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Diverge Weekly Issue #11: The Waiting Issue

By Andrew Lovett-Barron
Published in Diverge
May 19, 2020
3 min read

It’s been 70 days since my family and I hit “go” on our particular lockdown, only preceding the overall lockdown in Denmark by a few days. In that time period, a lot has happened for us and for everyone else, but it’s been consistently encapsulated anticipation — that we’re waiting to understand the road we’ll be on tomorrow. I’ve heard a lot of folk describe our current state as a kind of limbo.

A year and a half ago, I interviewed a number of people who worked with refugees and displaced peoples. One of these was Nick Hayes, who wrote this article on his time volunteering at the Calais camps (colloquially known as The Jungle) in Normandy, France. Nick’s article comes to mind right now as I think about the cause and effect of anticipation.

For a refugee who finds themselves at the Calais camp, waiting is the imposition of a system against you. Many things can drive someone to migrate — war, hunger, opportunity, persecution — but that act of migrating suddenly situates you within a system that is both outside of what you can tacitly navigate, and often actively hostile to your social interface with it. Nick’s description of the Calais experience becomes one of waiting: for an opportunity to continue onwards, for something to happen, for strength to return, for a system to open. This is a limbo where you KNOW something is on the other side, and for reasons outside of your control, you don’t have access.

We are all experiencing a different kind of waiting. Instead of transitioning between systems and social contexts, we are instead seeing a system reshaped around us. The flash of anger when someone gets too close in a grocery store, the anxiety around consuming what was a few weeks ago a basic service, or even the recognition of “essential” labour within a society (and what that actually means) — all manifestations of our orbits being changed relative to some new and sudden phenomenon.

In Hyper Objects, Tim Morton describes a class of objects that are almost larger than we can understand, possessing a complexity that we can’t wrangle, aggregate, multidimensional, atemporal, etc. Climate change is one such example: a phenomenon that transcends time, space, and location yet is descending on us like a bomb (but we don’t know when). Styrofoam is another: physical, but lasting forever and accumulated beyond our control. Coronavirus is too, which Morton pointed out on Twitter. In fact, one could argue that a pandemic as an abstract thing, and THIS pandemic are now independent — covid-19 having presented itself to society.

One quality of hyper objects is that they exert their own gravity: pulling other things with lesser weight off-kilter and transforming the world around them. We’ve already seen this with the refugee crisis of the past decade— for all the horrible dynamics of the Syrian civil war, there’s a strong argument that climate change served as a primary factor. A friend of mine, Britt Wray, has spoken about this in her research around climate change and anxiety. We collectively sense what’s coming for us: whether we respond to that with denial, activism, or just slowly increasing blood pressure. That same force has hit us with Covid-19, which projects its own gravitational force today— bending existing plans and shifting our orbits towards previously unknown axes.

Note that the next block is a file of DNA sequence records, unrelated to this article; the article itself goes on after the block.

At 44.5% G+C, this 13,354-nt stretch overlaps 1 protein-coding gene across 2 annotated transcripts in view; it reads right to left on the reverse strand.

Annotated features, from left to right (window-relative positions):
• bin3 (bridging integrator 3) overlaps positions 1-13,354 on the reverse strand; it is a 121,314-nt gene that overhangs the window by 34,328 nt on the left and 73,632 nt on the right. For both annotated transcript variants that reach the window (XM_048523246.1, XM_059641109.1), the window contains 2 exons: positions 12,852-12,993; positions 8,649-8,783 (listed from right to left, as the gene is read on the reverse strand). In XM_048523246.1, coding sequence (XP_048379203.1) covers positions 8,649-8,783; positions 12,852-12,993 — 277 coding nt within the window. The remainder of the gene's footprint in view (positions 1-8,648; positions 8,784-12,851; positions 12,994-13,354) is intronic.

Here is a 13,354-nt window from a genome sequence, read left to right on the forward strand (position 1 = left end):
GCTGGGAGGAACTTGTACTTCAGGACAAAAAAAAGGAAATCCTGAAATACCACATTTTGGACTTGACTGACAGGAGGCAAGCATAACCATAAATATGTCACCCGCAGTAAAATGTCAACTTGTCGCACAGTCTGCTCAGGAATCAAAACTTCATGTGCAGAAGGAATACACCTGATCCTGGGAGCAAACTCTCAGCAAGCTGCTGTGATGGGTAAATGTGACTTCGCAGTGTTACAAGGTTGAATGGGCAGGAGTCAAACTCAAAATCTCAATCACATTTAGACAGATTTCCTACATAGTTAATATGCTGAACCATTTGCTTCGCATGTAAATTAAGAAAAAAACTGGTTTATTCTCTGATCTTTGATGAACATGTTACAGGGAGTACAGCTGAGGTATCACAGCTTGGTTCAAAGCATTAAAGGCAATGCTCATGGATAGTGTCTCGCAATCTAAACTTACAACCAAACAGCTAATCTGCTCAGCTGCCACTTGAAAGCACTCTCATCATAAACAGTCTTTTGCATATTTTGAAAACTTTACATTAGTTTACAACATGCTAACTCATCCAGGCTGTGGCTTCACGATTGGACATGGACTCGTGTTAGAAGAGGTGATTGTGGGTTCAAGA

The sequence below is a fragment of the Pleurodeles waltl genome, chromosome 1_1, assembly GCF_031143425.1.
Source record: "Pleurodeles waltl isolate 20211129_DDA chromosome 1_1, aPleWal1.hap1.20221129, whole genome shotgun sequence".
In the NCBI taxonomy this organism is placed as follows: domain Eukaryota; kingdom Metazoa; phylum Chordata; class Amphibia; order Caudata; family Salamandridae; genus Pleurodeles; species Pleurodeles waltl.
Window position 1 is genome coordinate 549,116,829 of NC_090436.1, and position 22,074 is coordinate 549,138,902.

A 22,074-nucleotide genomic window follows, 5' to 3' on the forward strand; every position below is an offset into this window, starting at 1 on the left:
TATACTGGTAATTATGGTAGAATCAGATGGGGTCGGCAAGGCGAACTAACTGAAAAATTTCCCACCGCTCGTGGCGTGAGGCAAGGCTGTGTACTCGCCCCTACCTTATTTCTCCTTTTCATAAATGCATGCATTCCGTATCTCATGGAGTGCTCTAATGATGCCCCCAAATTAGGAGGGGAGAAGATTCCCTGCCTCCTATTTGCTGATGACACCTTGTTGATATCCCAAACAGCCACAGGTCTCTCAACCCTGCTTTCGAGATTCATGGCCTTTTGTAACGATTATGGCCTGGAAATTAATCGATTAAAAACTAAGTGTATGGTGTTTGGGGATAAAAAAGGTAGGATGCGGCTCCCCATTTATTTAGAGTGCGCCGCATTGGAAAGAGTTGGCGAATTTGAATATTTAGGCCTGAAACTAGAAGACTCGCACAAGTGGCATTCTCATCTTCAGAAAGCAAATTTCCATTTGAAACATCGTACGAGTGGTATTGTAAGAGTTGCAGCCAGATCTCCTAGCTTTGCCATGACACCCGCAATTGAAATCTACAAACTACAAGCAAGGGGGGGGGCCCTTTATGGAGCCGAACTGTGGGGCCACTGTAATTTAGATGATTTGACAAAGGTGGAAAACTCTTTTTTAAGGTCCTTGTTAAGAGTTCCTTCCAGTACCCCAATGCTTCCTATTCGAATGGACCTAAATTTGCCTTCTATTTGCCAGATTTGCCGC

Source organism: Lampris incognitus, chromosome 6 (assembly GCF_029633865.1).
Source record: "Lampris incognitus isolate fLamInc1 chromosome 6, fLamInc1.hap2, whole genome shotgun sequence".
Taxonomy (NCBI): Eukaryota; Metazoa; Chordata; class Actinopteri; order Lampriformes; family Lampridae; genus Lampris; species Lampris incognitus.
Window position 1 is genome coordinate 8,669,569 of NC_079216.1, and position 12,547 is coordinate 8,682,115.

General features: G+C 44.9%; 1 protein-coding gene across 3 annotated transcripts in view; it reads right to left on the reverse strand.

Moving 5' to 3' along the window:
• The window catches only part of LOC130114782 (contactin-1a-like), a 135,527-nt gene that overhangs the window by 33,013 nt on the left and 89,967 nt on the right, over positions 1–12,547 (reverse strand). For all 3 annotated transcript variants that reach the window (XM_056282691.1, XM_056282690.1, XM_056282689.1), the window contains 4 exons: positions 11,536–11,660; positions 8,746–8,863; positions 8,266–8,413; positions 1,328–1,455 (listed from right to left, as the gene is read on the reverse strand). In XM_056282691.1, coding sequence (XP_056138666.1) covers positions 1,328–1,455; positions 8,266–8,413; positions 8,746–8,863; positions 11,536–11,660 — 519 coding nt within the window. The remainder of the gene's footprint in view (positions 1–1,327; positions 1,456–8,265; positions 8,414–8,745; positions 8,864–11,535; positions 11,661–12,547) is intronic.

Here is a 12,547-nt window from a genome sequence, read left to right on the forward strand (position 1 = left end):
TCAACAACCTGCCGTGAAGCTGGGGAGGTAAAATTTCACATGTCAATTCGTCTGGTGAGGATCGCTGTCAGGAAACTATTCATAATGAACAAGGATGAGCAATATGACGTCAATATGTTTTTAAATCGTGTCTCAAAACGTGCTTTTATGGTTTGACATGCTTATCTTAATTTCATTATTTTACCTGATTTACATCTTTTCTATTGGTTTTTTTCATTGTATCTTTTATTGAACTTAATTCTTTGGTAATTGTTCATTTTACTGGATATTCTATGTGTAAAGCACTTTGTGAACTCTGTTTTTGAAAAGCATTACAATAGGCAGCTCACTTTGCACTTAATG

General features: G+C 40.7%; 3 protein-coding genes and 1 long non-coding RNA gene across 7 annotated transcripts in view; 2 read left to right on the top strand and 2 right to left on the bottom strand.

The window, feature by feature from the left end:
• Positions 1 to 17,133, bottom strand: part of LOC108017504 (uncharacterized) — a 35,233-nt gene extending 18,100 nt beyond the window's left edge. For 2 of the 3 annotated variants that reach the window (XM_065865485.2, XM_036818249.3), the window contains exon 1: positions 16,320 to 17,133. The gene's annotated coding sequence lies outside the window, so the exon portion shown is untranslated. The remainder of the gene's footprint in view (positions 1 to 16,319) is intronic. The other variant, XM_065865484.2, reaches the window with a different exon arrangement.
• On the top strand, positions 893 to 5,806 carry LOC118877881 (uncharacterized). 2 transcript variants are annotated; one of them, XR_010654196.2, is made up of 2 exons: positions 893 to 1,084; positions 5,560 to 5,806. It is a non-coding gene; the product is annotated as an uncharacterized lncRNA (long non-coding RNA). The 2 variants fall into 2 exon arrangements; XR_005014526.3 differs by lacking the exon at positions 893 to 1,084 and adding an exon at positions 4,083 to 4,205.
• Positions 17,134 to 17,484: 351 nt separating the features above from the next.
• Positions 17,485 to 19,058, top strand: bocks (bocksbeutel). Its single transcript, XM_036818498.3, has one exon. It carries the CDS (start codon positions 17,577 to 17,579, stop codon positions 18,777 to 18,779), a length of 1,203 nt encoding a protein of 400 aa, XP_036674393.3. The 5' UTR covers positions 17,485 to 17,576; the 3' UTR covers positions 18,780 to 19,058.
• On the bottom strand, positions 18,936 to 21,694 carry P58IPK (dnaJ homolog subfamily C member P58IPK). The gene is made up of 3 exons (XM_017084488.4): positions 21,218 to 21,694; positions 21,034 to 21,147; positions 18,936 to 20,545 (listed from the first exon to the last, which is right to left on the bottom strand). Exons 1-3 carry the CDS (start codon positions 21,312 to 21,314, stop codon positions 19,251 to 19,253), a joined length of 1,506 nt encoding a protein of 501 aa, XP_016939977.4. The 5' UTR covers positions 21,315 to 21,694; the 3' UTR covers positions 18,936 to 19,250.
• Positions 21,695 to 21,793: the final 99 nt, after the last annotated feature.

I’ve personally found that projecting a degree of objectivity overtop of the current existential threat helps. Not because I can do anything about It with a capital I, but rather because those things that I can affect are often highlighted against its surface, and likewise pulled into its orbit. We’re all waiting to see what our new orbit will be.

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Of Course the U.S. Military Has A White Supremacy Problem. It’s Baked In. - War on the Rocks

On the theme of waiting, this caught my attention. War on the Rocks is an interesting professional publication. It’s well respected in the American national security establishment, and many of its writers are colonels, generals officers, and senior officials currently or previously within the US Department of Defense. So when an article explicitly criticizing the long-term cancer of racism and white supremacy within the American armed forces, it’s a preliminary signal that perhaps things are moving in a better direction.

America has never really reconciled with its history of slavery and systematic oppression of black Americans. The result has been generations of potential undermined through active and passive discrimination, and a society that still bears an open, festering wound. But the military can — in principle — serve as an exemplar for a kind of cultural and historical healing. Through its hierarchal structure, the education of its officer corps, and the dispositional towards historical awareness of its members, I’d argue that it has symbolically and actually greater power than American federalism allows outside of the federal armed forces. With the role that the military plays as an employer and opportunity-creator for millions of Americans (there are currently 18 million veterans in the US), that change in who is celebrated in bases, statues, ship names, and heroics has the potential to create an enduring impact and perhaps shorten the wait for some kind of healing.


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Diverge Weekly Issue #10: The Flattened Issue

Andrew Lovett-Barron

Software Designer and Researcher

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